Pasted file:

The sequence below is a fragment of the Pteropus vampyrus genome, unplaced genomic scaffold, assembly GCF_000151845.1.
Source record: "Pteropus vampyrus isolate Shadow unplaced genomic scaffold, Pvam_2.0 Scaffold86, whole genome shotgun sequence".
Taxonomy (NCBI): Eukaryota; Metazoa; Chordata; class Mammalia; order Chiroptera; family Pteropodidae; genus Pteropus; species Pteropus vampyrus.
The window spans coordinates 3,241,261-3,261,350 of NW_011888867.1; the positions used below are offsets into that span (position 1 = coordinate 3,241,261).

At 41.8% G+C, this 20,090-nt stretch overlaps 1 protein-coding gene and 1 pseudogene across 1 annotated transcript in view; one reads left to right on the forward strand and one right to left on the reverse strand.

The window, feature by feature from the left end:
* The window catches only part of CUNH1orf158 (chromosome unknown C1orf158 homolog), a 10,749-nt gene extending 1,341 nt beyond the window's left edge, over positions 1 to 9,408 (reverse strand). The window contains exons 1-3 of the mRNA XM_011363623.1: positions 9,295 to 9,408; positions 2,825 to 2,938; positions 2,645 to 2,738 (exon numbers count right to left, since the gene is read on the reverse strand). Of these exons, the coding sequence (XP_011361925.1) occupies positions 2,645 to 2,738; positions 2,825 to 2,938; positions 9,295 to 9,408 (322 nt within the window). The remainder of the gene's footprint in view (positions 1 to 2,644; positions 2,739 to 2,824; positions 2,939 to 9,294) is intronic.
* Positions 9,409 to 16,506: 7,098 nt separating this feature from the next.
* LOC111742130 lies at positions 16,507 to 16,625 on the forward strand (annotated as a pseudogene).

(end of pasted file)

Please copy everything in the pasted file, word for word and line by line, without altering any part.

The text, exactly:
The sequence below is a fragment of the Pteropus vampyrus genome, unplaced genomic scaffold, assembly GCF_000151845.1.
Source record: "Pteropus vampyrus isolate Shadow unplaced genomic scaffold, Pvam_2.0 Scaffold86, whole genome shotgun sequence".
Taxonomy (NCBI): Eukaryota; Metazoa; Chordata; class Mammalia; order Chiroptera; family Pteropodidae; genus Pteropus; species Pteropus vampyrus.
The window spans coordinates 3,241,261-3,261,350 of NW_011888867.1; the positions used below are offsets into that span (position 1 = coordinate 3,241,261).

At 41.8% G+C, this 20,090-nt stretch overlaps 1 protein-coding gene and 1 pseudogene across 1 annotated transcript in view; one reads left to right on the forward strand and one right to left on the reverse strand.

The window, feature by feature from the left end:
* The window catches only part of CUNH1orf158 (chromosome unknown C1orf158 homolog), a 10,749-nt gene extending 1,341 nt beyond the window's left edge, over positions 1 to 9,408 (reverse strand). The window contains exons 1-3 of the mRNA XM_011363623.1: positions 9,295 to 9,408; positions 2,825 to 2,938; positions 2,645 to 2,738 (exon numbers count right to left, since the gene is read on the reverse strand). Of these exons, the coding sequence (XP_011361925.1) occupies positions 2,645 to 2,738; positions 2,825 to 2,938; positions 9,295 to 9,408 (322 nt within the window). The remainder of the gene's footprint in view (positions 1 to 2,644; positions 2,739 to 2,824; positions 2,939 to 9,294) is intronic.
* Positions 9,409 to 16,506: 7,098 nt separating this feature from the next.
* LOC111742130 lies at positions 16,507 to 16,625 on the forward strand (annotated as a pseudogene).